Almost 360 individuals are scheduled to testify over six days of hearings that started Monday on the latest round of proposed actions against Chinese imports.

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As China prepares to send officials to the United States to restart talks on ending an escalating trade war, American companies and trade groups are returning to a Washington, D.C., hearing room, most to argue against more tariffs from President Donald Trump.

Almost 360 individuals are scheduled to testify over six days of hearings that started Monday on the latest round of proposed actions against Chinese imports, which would place tariffs of as much as 25 percent on $200 billion in goods, according to the U.S. Trade Representative’s office (USTR).

At the same time, China plans to send Vice Commerce Minister Wang Shouwen to the United States this week to meet with David Malpass, undersecretary for international affairs at the Treasury Department, for the first major trade talks in more than two months.

It’s the third round of hearings on tariffs proposed by the administration. While there’s broad agreement that action is needed to address allegations of Chinese theft of intellectual property and other unfair trade practices, most companies and trade groups have been telling the administration that tariffs aren’t the answer.

Some officials are making their third trip to the nation’s capital to ask that their products be spared from duties. But with Trump threatening to hit virtually all Chinese imports, they’re not overly optimistic about goods being removed from the list.

“It doesn’t give me a whole lot of confidence going into the third round,” said Ed Brzytwa, director of international trade for the American Chemistry Council, which has tried unsuccessfully on behalf of its member companies to have certain products removed. “We have to make our best effort and explain why including these products on the list is not a great idea.”

Stephen Lamar, of the American Apparel & Footwear Association, spoke on the first panel Monday, warning against the additional tax that U.S. member companies such as those importing diaper bags, fabric and fasteners will face on top of duties they already pay.

“We are truly pleased to see the administration has started a dialogue with China,” Lamar said. “But let’s make sure this dialogue helps, and does not come at the expense of U.S. workers, companies, consumers and communities.”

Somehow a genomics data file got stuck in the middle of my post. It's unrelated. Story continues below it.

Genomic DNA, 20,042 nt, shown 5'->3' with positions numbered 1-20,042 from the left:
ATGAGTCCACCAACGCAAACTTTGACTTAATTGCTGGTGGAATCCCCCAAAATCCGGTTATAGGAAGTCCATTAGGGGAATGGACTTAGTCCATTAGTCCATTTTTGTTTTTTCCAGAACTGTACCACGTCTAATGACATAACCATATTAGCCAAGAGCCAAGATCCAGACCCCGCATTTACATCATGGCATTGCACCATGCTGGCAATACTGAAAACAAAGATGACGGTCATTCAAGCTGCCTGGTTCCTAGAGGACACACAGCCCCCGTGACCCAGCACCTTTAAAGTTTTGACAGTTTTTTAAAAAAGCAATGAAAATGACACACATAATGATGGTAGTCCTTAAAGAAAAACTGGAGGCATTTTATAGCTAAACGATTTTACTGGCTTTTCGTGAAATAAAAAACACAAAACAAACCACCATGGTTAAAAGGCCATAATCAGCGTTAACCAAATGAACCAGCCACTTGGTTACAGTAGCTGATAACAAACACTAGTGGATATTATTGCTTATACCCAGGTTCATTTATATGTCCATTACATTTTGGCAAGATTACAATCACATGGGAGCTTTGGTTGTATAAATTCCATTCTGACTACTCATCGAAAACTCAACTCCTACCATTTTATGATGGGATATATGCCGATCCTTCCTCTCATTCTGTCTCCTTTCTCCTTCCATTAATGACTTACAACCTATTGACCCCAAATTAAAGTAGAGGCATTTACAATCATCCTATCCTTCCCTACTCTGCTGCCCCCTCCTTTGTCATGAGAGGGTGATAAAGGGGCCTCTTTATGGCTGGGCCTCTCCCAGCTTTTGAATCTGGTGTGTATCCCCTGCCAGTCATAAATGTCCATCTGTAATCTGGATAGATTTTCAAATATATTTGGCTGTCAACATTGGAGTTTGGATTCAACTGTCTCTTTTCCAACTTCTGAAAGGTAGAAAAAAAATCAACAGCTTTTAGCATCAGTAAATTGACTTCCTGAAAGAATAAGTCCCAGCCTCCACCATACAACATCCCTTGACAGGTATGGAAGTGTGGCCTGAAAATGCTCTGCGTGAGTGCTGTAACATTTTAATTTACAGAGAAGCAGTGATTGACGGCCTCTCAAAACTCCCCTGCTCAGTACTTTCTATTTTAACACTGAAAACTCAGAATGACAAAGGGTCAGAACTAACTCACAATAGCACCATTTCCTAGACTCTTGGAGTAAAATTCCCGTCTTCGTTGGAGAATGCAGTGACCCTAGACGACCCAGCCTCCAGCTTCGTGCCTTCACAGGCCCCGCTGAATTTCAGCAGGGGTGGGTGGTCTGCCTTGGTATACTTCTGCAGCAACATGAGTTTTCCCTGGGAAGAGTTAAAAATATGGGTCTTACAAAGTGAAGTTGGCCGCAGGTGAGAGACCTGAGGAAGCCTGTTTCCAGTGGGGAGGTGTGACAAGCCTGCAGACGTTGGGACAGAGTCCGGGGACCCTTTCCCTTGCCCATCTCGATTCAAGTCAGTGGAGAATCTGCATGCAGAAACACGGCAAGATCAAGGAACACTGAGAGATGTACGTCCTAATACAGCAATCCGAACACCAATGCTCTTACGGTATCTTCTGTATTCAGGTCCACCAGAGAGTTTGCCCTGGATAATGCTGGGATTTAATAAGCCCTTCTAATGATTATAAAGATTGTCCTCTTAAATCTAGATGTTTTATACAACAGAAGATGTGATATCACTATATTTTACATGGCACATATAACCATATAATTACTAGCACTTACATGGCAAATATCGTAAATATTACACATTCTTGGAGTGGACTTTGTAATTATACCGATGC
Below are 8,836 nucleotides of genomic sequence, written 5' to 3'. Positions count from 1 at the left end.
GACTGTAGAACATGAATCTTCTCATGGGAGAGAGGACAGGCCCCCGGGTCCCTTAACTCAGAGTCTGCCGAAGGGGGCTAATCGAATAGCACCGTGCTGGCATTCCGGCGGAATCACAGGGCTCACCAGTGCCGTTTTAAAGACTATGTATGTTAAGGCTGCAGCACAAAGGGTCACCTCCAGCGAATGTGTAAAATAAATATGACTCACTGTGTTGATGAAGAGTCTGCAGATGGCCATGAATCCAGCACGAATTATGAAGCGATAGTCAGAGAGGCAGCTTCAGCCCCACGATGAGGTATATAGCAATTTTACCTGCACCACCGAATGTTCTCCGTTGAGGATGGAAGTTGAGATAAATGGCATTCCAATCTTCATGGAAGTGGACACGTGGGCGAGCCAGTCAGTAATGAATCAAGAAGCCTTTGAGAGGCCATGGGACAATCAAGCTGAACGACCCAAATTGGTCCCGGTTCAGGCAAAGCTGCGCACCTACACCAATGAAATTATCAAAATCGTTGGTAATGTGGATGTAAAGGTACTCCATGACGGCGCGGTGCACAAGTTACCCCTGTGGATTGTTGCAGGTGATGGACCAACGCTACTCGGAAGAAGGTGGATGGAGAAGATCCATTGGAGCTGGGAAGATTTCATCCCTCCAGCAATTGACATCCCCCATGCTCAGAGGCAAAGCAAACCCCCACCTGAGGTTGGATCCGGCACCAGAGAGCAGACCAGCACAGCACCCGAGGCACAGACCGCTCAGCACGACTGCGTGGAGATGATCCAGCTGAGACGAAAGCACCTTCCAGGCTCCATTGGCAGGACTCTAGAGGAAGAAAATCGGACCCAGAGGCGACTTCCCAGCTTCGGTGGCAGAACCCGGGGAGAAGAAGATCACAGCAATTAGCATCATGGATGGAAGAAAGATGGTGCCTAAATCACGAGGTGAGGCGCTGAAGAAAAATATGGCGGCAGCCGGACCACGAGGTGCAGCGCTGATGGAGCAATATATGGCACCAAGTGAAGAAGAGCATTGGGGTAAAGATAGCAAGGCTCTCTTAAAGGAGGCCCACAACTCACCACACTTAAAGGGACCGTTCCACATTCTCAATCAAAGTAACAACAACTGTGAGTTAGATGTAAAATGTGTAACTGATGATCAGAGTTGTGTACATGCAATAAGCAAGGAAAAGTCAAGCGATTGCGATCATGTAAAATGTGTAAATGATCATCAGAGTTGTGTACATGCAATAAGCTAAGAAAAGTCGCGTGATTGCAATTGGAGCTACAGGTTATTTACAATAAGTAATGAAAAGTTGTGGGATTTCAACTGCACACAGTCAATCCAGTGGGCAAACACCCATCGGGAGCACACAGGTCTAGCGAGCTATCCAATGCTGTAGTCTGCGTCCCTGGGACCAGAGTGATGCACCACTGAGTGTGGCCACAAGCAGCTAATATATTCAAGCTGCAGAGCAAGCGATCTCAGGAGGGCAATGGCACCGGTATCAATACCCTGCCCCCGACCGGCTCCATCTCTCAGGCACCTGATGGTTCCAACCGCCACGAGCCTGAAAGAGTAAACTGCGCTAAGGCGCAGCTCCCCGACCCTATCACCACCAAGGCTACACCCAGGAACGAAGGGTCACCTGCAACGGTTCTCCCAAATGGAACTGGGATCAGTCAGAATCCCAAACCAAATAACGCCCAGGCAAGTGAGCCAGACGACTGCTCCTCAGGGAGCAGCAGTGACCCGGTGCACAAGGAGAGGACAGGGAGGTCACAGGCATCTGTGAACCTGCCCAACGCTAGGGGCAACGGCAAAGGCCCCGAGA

A National Association for Business Economics survey showed 91 percent of respondents said tariffs and threats of more to come were having “unfavorable consequential impacts” on the U.S. economy, according to a report released Monday.

Almost 200 individuals testified during the previous two rounds of hearings on duties covering $34 billion of goods imposed July 6 and another $16 billion in products due to take effect Thursday. While some companies want tariffs added to products from competitors, most have asked to have imports spared because comparable items are not made in the United States or the higher costs and promised retaliation by China would cause economic harm.

The U.S. Chamber of Commerce said in its written comments ahead of this week’s hearings that tariffs won’t effectively address concerns about China’s trade behavior, but the number of objections to the duties “speaks volumes about the damage that additional tariffs will do.”

Some goods, such as shipping containers used by freight companies, were removed when Schneider National Carriers and other firms testified they are almost exclusively made in China. But most products have remained despite the pleas from companies and trade groups.

The list of $200 billion in targeted items ranges from polymers and raw materials used to manufacture products in the United States to finished goods like handbags, ball caps and bicycles. The chemistry council, whose members include DowDuPont, said plastics and chemicals account for 25 percent of the more than 6,000 products targeted, and the value of those imports in 2017 was $16.4 billion.

Duties for the latest round were initially proposed at 10 percent, but Trump directed USTR to consider raising them to 25 percent in response to Chinese retaliation. The tariffs could go into effect after a comment period ends Sept. 6.

SEMI, which represents semiconductor companies and others in the manufacturing supply chain, is also testifying for the third time. It emphasized the cost and time it would take to change suppliers — as long as 18 months in some cases, which is a generation in the industry, said Jay Chittooran, a public-policy manager for the group.

While there’s concern about how much flexibility the administration will have to add and remove products, it’s critical to try, Chittooran said.

“You don’t win the lottery if you don’t buy a ticket,” he said. “If we don’t at least weigh in, we’re definitely not going to get anything taken off.”

Joseph Cohen, chief executive officer of New Jersey-based Snow Joe, successfully argued in May to have electric and cordless snowblowers removed from the tariffs list that became active July 6, and log splitters were also spared from the duties taking effect Thursday after its input.

But Cohen was unable to have garden tillers removed, and the $200 billion list includes the company’s power washers for consumer use — its largest category, he said. Cohen said he is already in talks with retailers about increasing prices if the tariffs stand, and he has put the launch of four new product lines on hold.

Still, Cohen said he is encouraged by the prospect of China and the United States talking again.

“That’s better than where we were the last three weeks,” he said. “Heck, I’m happy to buy them all lunch, let them all sit down together and come up with something that makes sense.”